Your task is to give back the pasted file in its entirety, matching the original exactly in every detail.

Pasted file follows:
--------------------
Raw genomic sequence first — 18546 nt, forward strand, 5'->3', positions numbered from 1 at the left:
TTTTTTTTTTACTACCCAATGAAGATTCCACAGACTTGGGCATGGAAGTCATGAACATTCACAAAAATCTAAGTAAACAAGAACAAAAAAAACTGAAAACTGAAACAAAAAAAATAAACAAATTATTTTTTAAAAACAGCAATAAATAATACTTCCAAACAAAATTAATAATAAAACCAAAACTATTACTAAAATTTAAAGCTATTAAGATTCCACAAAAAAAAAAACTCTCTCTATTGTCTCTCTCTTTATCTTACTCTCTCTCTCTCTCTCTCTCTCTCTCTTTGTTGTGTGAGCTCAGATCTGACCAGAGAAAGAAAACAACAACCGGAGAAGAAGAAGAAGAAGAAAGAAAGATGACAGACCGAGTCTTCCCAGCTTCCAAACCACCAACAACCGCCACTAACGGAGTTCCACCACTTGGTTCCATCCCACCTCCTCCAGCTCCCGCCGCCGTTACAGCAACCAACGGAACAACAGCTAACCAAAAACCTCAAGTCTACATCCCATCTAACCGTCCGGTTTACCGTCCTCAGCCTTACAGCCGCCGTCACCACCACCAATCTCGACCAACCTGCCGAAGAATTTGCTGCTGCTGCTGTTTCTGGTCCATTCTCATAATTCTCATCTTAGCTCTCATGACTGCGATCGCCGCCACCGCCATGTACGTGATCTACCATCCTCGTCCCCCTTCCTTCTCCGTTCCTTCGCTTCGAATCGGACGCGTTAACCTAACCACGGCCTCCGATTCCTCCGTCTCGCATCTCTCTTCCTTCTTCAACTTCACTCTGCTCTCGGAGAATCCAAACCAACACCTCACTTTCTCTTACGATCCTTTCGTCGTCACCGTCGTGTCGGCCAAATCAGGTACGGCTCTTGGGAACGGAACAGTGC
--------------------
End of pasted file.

Raw genomic sequence first — 18546 nt, forward strand, 5'->3', positions numbered from 1 at the left:
TTTTTTTTTTACTACCCAATGAAGATTCCACAGACTTGGGCATGGAAGTCATGAACATTCACAAAAATCTAAGTAAACAAGAACAAAAAAAACTGAAAACTGAAACAAAAAAAATAAACAAATTATTTTTTAAAAACAGCAATAAATAATACTTCCAAACAAAATTAATAATAAAACCAAAACTATTACTAAAATTTAAAGCTATTAAGATTCCACAAAAAAAAAAACTCTCTCTATTGTCTCTCTCTTTATCTTACTCTCTCTCTCTCTCTCTCTCTCTCTCTTTGTTGTGTGAGCTCAGATCTGACCAGAGAAAGAAAACAACAACCGGAGAAGAAGAAGAAGAAGAAAGAAAGATGACAGACCGAGTCTTCCCAGCTTCCAAACCACCAACAACCGCCACTAACGGAGTTCCACCACTTGGTTCCATCCCACCTCCTCCAGCTCCCGCCGCCGTTACAGCAACCAACGGAACAACAGCTAACCAAAAACCTCAAGTCTACATCCCATCTAACCGTCCGGTTTACCGTCCTCAGCCTTACAGCCGCCGTCACCACCACCAATCTCGACCAACCTGCCGAAGAATTTGCTGCTGCTGCTGTTTCTGGTCCATTCTCATAATTCTCATCTTAGCTCTCATGACTGCGATCGCCGCCACCGCCATGTACGTGATCTACCATCCTCGTCCCCCTTCCTTCTCCGTTCCTTCGCTTCGAATCGGACGCGTTAACCTAACCACGGCCTCCGATTCCTCCGTCTCGCATCTCTCTTCCTTCTTCAACTTCACTCTGCTCTCGGAGAATCCAAACCAACACCTCACTTTCTCTTACGATCCTTTCGTCGTCACCGTCGTGTCGGCCAAATCAGGTACGGCTCTTGGGAACGGAACAGTGC